Our capacity for research is also among the services that help distinguish The Foundation from other institutions that manage charitable funds, like banks. Although my role is “behind the scenes,” I think it is important because I provide tools that help my colleagues strengthen their relationships with donors, and that help donors feel more connected to the community. It’s a win-win that ultimately benefits our region.

3.       What are the different hats you’ve worn since joining the San Diego Foundation?

I started by helping to coordinate Our Greater San Diego Vision (, a campaign that engaged 30,000 people across the greater San Diego region in planning for its long-term future. After more than a year and a half in that position, the bulk of the project was complete, so I chose to apply for the newly created position of Manager, Community Research.

This work draws on the regional knowledge I gained by working on Our Greater San Diego Vision. The nice thing about moving from a programmatic role (working on the Vision) to donor stewardship is that I have a solid understanding of the responsibilities and priorities of our two major areas of operation, and relationships throughout our organization. This has led to being engaged in some exciting projects and discussions in which I might not otherwise have been involved.

Continue reading “Using your liberal arts education for the common good – Q & A with Wyn Furman, CAS 2009”

The (Adaptable, Resourceful, Multitalented) Versatile PhD

Graduate students and postdocs may be aware of Career Services’ many resources on academic careers and the academic job search.  But are you also familiar with the resources we have for PhDs/ABDs who are considering a career beyond academia? The Versatile PhD is one of the valuable tools Career Services provides to help you in your decision making and your job hunting.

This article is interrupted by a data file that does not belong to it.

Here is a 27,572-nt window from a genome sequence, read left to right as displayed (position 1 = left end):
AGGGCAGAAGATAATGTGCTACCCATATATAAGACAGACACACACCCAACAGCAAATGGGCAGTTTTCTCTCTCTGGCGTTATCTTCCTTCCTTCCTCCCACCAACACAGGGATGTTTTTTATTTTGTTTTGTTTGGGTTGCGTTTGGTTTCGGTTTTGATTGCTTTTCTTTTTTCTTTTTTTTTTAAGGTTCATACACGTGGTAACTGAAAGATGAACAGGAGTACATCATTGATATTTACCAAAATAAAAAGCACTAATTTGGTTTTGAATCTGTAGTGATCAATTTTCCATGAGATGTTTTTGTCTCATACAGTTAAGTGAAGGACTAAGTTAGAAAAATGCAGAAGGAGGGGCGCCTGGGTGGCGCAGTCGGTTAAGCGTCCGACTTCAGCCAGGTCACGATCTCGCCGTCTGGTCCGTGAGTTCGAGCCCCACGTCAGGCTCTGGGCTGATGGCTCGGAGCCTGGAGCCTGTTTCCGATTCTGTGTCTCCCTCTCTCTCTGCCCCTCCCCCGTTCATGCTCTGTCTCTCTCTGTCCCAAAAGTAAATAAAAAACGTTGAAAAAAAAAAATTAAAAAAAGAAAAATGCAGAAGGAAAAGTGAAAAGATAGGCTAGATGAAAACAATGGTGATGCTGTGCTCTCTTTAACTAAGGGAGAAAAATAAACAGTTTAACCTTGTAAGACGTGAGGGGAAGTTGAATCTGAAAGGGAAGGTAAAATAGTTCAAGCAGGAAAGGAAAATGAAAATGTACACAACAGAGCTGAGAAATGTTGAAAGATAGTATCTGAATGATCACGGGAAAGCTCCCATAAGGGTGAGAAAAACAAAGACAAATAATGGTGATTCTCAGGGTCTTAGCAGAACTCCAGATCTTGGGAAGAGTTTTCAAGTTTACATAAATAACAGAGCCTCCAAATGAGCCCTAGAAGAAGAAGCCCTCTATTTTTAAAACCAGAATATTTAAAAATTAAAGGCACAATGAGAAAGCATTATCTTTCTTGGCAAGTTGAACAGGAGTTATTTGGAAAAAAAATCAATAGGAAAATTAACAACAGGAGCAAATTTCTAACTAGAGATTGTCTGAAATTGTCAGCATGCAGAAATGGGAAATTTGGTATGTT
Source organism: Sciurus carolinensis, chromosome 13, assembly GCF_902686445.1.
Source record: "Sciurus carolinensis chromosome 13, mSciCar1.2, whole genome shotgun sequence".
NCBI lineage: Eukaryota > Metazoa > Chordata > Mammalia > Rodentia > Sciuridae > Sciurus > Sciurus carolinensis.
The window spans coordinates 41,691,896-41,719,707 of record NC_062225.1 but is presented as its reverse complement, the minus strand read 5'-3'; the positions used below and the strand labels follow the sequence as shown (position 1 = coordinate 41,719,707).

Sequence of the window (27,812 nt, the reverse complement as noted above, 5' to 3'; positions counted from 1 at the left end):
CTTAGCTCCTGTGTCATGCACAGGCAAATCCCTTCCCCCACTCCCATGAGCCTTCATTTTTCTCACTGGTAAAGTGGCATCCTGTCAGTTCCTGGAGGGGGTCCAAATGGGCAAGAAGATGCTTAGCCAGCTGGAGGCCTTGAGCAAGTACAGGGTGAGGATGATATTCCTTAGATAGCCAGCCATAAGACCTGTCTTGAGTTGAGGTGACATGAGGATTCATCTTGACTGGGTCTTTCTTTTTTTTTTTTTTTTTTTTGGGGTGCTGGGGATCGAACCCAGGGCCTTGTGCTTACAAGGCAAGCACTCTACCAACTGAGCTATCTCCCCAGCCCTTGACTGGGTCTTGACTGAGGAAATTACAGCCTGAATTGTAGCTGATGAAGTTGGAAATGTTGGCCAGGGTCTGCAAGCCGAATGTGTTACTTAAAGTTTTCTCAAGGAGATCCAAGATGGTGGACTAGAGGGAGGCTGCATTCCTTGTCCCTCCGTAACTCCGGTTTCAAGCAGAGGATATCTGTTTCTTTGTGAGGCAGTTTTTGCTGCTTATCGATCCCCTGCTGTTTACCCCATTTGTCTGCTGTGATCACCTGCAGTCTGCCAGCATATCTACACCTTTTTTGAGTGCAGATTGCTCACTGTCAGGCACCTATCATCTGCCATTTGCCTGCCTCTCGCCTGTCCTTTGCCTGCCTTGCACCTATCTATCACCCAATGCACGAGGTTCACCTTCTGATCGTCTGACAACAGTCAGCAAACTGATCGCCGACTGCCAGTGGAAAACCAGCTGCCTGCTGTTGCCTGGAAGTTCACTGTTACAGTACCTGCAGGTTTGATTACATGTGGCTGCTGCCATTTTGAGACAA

The Versatile PhD is a web-based resource that you can use anytime, from any computer.  It includes:

  • A thriving, supportive web-based community where you can participate in discussions, network with real “Versatile PhDs” (humanists, social scientists and STEM trained individuals working outside the academy) or, if you prefer, just read and learn.
  • An online collection of compelling first-person narratives written by Versatile PhDs who describe how they established their post-academic careers and give their best advice for you.
  • An associated LinkedIn group where you can begin to build an online presence and network with Versatile PhDs in a wide variety of fields.
  • Free online “Career Panel” discussions where Versatile PhDs working in a given field share their specific professional experiences in that field and answer questions from members. Online panels in 2012 included Careers in Market Research, Careers in Corporate and Institutional Research and Careers in Program Evaluation.  Panels from prior years are archived on the site.

Coming up on November 12-16, 2012:  Entrepreneurship for STEM PhDs featuring STEM PhDs currently running businesses they started from the ground up, or working in small start-ups.  The panel is presented in an asynchronous format; participate anytime during the week.

University of Pennsylvania graduate students and postdocs have access to all the content areas on the website, including the upcoming panel  – go to the Career Services Reference Library (on the left side of Career Services homepage) and click on Online Subscriptions.  You will be asked to provide your PennKey and password to access The Versatile PhD.